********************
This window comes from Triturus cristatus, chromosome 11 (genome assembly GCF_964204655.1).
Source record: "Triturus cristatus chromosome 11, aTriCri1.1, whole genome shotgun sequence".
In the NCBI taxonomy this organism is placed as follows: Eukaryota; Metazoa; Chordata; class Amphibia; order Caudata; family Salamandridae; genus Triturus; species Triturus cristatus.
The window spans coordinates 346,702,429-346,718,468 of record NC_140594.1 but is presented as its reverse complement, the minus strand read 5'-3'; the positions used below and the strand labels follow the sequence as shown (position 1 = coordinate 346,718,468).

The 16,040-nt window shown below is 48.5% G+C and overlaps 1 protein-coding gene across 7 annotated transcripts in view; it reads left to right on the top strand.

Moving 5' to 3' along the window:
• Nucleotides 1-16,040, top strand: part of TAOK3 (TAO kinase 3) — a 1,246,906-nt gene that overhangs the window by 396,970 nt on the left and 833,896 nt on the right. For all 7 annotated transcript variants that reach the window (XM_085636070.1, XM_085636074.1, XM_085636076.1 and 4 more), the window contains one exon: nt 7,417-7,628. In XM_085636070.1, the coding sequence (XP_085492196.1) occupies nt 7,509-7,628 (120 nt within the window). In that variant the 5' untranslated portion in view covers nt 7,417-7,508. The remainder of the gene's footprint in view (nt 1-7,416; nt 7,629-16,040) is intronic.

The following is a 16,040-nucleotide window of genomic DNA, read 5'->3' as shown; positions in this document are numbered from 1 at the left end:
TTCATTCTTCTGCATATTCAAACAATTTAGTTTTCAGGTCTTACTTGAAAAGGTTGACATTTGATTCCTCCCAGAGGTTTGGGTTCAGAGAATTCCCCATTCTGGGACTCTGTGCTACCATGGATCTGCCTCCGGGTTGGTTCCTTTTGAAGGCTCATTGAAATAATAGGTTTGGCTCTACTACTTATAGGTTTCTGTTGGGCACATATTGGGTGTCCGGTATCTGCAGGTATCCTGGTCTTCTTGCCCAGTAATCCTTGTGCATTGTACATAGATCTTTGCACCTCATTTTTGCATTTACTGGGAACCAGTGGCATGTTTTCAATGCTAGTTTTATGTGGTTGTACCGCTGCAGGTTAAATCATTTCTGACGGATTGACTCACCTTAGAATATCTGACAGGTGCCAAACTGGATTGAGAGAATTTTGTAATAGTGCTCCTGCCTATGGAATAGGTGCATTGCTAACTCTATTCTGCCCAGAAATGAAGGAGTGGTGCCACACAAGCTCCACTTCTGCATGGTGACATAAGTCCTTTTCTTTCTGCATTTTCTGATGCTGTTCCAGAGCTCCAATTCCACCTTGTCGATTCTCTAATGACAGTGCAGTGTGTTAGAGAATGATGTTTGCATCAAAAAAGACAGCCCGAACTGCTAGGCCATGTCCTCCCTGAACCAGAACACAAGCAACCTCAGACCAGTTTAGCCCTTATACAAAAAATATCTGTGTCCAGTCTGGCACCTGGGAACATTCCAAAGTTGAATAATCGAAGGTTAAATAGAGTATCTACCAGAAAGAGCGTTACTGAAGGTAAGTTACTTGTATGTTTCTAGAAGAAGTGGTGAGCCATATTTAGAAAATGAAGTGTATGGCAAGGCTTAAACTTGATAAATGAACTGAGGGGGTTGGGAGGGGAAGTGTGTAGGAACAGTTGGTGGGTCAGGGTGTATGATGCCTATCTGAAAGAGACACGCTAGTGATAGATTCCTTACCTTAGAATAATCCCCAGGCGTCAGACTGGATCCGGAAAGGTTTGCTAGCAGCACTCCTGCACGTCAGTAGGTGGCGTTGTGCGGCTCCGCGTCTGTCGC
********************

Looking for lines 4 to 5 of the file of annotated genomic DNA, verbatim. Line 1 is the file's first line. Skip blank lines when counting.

The window spans coordinates 346,702,429-346,718,468 of record NC_140594.1 but is presented as its reverse complement, the minus strand read 5'-3'; the positions used below and the strand labels follow the sequence as shown (position 1 = coordinate 346,718,468).

The 16,040-nt window shown below is 48.5% G+C and overlaps 1 protein-coding gene across 7 annotated transcripts in view; it reads left to right on the top strand.